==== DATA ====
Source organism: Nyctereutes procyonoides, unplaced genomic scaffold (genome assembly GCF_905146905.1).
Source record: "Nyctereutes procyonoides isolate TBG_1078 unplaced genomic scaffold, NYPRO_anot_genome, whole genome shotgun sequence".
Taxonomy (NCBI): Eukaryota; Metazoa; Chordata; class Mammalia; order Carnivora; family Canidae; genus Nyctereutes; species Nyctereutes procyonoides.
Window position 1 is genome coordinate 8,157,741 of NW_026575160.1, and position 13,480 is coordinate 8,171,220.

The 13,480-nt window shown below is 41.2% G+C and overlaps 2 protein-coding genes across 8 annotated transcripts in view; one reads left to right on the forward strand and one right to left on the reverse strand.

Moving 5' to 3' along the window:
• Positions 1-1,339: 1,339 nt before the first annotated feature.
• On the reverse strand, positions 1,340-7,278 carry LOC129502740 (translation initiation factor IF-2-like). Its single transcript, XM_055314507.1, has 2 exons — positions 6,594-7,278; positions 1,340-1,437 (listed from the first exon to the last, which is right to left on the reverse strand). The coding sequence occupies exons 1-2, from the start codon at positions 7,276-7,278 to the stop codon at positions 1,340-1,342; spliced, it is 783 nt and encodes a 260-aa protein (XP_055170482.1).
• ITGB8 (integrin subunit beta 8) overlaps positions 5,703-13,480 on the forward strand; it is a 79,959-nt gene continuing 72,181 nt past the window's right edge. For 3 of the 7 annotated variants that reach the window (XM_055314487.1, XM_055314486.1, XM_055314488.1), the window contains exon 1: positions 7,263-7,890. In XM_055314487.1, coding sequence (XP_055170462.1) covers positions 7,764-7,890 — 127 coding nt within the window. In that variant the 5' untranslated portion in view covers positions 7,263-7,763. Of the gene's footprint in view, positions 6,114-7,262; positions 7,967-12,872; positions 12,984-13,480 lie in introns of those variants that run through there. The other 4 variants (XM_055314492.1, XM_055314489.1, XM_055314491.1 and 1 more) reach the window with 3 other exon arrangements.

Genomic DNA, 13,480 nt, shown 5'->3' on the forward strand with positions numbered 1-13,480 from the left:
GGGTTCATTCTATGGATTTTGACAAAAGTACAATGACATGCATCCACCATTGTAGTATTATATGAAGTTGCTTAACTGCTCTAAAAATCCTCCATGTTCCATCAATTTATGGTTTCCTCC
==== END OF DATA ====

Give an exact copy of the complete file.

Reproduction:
Source organism: Nyctereutes procyonoides, unplaced genomic scaffold (genome assembly GCF_905146905.1).
Source record: "Nyctereutes procyonoides isolate TBG_1078 unplaced genomic scaffold, NYPRO_anot_genome, whole genome shotgun sequence".
Taxonomy (NCBI): Eukaryota; Metazoa; Chordata; class Mammalia; order Carnivora; family Canidae; genus Nyctereutes; species Nyctereutes procyonoides.
Window position 1 is genome coordinate 8,157,741 of NW_026575160.1, and position 13,480 is coordinate 8,171,220.

The 13,480-nt window shown below is 41.2% G+C and overlaps 2 protein-coding genes across 8 annotated transcripts in view; one reads left to right on the forward strand and one right to left on the reverse strand.

Moving 5' to 3' along the window:
• Positions 1-1,339: 1,339 nt before the first annotated feature.
• On the reverse strand, positions 1,340-7,278 carry LOC129502740 (translation initiation factor IF-2-like). Its single transcript, XM_055314507.1, has 2 exons — positions 6,594-7,278; positions 1,340-1,437 (listed from the first exon to the last, which is right to left on the reverse strand). The coding sequence occupies exons 1-2, from the start codon at positions 7,276-7,278 to the stop codon at positions 1,340-1,342; spliced, it is 783 nt and encodes a 260-aa protein (XP_055170482.1).
• ITGB8 (integrin subunit beta 8) overlaps positions 5,703-13,480 on the forward strand; it is a 79,959-nt gene continuing 72,181 nt past the window's right edge. For 3 of the 7 annotated variants that reach the window (XM_055314487.1, XM_055314486.1, XM_055314488.1), the window contains exon 1: positions 7,263-7,890. In XM_055314487.1, coding sequence (XP_055170462.1) covers positions 7,764-7,890 — 127 coding nt within the window. In that variant the 5' untranslated portion in view covers positions 7,263-7,763. Of the gene's footprint in view, positions 6,114-7,262; positions 7,967-12,872; positions 12,984-13,480 lie in introns of those variants that run through there. The other 4 variants (XM_055314492.1, XM_055314489.1, XM_055314491.1 and 1 more) reach the window with 3 other exon arrangements.

Genomic DNA, 13,480 nt, shown 5'->3' on the forward strand with positions numbered 1-13,480 from the left:
GGGTTCATTCTATGGATTTTGACAAAAGTACAATGACATGCATCCACCATTGTAGTATTATATGAAGTTGCTTAACTGCTCTAAAAATCCTCCATGTTCCATCAATTTATGGTTTCCTCC